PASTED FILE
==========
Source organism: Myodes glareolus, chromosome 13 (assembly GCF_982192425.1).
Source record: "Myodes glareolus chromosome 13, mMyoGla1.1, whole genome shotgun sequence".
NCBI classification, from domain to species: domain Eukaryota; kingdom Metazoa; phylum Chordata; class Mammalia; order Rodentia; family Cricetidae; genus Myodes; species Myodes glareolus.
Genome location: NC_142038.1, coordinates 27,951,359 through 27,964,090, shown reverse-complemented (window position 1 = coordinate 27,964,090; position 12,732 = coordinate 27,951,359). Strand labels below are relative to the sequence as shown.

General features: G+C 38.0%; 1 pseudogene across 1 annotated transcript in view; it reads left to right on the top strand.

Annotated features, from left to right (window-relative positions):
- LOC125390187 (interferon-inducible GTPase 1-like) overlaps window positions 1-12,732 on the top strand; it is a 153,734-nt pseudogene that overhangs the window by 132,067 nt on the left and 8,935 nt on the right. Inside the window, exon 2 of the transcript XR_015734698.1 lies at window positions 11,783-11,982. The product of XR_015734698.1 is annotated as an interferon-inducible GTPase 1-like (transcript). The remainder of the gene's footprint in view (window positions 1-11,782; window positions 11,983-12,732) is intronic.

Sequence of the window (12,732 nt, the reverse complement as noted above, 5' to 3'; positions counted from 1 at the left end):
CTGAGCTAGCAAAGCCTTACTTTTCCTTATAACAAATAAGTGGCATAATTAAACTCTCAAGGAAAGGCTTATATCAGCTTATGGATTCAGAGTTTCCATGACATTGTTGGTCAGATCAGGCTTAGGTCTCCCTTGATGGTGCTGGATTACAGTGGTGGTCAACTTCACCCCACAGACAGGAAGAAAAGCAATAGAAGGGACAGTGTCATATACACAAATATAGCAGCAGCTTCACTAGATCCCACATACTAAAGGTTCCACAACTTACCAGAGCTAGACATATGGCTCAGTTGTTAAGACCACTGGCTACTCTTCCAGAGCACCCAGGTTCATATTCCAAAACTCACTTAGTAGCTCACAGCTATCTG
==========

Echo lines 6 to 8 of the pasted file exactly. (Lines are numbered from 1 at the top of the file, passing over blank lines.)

Annotated features, from left to right (window-relative positions):
- LOC125390187 (interferon-inducible GTPase 1-like) overlaps window positions 1-12,732 on the top strand; it is a 153,734-nt pseudogene that overhangs the window by 132,067 nt on the left and 8,935 nt on the right. Inside the window, exon 2 of the transcript XR_015734698.1 lies at window positions 11,783-11,982. The product of XR_015734698.1 is annotated as an interferon-inducible GTPase 1-like (transcript). The remainder of the gene's footprint in view (window positions 1-11,782; window positions 11,983-12,732) is intronic.

Sequence of the window (12,732 nt, the reverse complement as noted above, 5' to 3'; positions counted from 1 at the left end):